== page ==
Video podcasts, vidcasts or vodcasts, might be a different issue. Since orchestras can sometimes think and function in the same century as most of their repertoire, video may still not be included in the promotional agreement. A simple inclusion in this agreement might do the trick. A word to the orchestra committee: check with your players to make sure this is cool with them. Some players may not want to be on video for personal or religious reasons and others might want a constraint on how close the camera can zoom in on them or the section. (Hey, YOU wanted to be on the committee!)

I checked with a friend who just happens to be high up the IT “food chain” for a MAJOR record label and specializes in… you guessed it… royalties. Although I got a primer on the VERY complex calculations that go into royalty payments to artists and for copyrighted material; I’ll stick to the basics. First and foremost, royalties only get paid out IF someone pays. If nothing is being paid, there are no royalties to be paid. If money is exchanged either on a per download, monthly or yearly basis (subscriptions), royalty calculations are extremely complex. Although there are some standards, everything is negotiable. The answer here is simple; get a lawyer who knows this area.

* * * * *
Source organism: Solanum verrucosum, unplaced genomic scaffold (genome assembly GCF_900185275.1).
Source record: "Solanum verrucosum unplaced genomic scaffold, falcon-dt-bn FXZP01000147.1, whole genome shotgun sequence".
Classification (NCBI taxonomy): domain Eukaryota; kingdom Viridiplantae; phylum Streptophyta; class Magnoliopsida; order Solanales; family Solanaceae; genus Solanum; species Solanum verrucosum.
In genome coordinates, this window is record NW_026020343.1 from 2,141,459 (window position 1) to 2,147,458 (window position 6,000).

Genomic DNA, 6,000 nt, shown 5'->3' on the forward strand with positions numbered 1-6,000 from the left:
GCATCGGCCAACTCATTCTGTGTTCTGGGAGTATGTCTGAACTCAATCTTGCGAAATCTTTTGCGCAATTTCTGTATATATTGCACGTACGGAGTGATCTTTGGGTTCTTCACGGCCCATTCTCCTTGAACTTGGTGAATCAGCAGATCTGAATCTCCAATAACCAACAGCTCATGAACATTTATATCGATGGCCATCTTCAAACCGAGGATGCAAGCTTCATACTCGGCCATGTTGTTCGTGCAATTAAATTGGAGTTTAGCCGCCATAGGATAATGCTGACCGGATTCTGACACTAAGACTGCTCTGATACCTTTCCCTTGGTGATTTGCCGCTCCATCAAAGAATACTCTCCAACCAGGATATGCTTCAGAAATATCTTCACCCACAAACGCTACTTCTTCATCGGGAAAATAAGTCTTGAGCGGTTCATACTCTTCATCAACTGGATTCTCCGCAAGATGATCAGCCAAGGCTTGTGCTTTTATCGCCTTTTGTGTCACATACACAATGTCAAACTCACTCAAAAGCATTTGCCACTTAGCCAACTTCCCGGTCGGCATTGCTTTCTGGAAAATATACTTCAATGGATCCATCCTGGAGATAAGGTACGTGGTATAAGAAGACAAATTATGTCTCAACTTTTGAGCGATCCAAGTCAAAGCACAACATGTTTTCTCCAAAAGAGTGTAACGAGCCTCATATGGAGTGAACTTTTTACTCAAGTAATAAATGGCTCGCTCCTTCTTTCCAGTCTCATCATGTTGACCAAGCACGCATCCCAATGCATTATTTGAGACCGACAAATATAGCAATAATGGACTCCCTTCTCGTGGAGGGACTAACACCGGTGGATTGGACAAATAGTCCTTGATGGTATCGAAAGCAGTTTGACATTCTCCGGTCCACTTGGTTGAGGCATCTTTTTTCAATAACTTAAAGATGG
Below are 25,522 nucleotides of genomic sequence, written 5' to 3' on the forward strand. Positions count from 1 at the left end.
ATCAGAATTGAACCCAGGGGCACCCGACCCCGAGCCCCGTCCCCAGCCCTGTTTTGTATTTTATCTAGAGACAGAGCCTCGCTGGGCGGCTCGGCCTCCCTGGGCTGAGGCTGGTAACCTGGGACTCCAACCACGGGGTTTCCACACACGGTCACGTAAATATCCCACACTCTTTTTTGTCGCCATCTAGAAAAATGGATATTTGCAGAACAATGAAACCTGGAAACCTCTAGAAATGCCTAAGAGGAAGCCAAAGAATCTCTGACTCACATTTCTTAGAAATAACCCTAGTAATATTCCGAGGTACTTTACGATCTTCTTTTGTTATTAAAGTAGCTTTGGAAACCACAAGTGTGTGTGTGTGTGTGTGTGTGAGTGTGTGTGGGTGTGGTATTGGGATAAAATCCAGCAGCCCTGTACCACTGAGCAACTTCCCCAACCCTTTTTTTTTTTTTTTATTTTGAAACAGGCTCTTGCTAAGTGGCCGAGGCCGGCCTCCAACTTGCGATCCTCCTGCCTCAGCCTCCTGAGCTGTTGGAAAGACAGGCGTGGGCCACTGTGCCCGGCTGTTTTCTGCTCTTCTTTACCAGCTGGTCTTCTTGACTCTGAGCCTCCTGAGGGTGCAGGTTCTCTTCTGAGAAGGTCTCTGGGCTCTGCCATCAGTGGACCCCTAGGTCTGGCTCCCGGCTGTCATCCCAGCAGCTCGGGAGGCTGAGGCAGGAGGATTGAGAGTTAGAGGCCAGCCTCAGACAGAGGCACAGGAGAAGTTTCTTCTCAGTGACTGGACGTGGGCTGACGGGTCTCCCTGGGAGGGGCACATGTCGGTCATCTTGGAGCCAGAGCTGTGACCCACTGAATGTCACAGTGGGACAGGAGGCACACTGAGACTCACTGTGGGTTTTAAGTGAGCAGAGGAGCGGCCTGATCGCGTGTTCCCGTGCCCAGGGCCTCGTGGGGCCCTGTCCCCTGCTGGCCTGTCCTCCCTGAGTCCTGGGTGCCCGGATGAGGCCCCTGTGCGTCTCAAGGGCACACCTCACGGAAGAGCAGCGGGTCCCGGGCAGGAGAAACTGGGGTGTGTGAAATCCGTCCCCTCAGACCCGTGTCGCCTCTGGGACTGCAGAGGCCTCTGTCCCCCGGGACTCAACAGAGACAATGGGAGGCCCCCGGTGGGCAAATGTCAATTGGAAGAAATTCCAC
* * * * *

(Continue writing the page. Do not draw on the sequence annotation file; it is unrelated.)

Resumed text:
The only other issue to consider is that podcasts are “housed” on websites and in this case, the orchestra’s website. If the website is commercial in nature, royalties must be paid even if the download is free. Take the case of YouTube. If Joe Citizen posts a video on YouTube and by chance a Madonna tune is heard faintly out of a passing car on that video, YouTube is responsible for paying all the related royalties because YouTube is a commercial site in that it sells advertising space and makes money. Personally, I think considering most local and regional orchestra sites “commercial” is splitting hairs. Sure, the site sells tickets and maybe advertising space but come on… and any player that wants to split hairs on this issue can have a discussion with me about the union “work dues” that gets taken out of our check. You know, that dollar or two that gets taken out of my check and kicked back to the local union that doesn’t even negotiate our contract and is paid by every player whether they are union members or not. Did I say kicked back? Hey, I am a union member and very pro union but… don’t get me started. I digress…

In the end, it is up to the players to decide if they want payment for recorded material that is intended for promotional use. Since I happen to be a member of the orchestra that is the subject here, I intend to tell the players committee to let it slide. Think about it; we are employed by the Board, no one wants to get ripped off and everyone wants a financially stable orchestra so we can keep playing. Isn’t it in the best interest of the players to allow the Board all possible means of advertising within reasonable parameters? Kudos to this Board for stepping into the 21st century.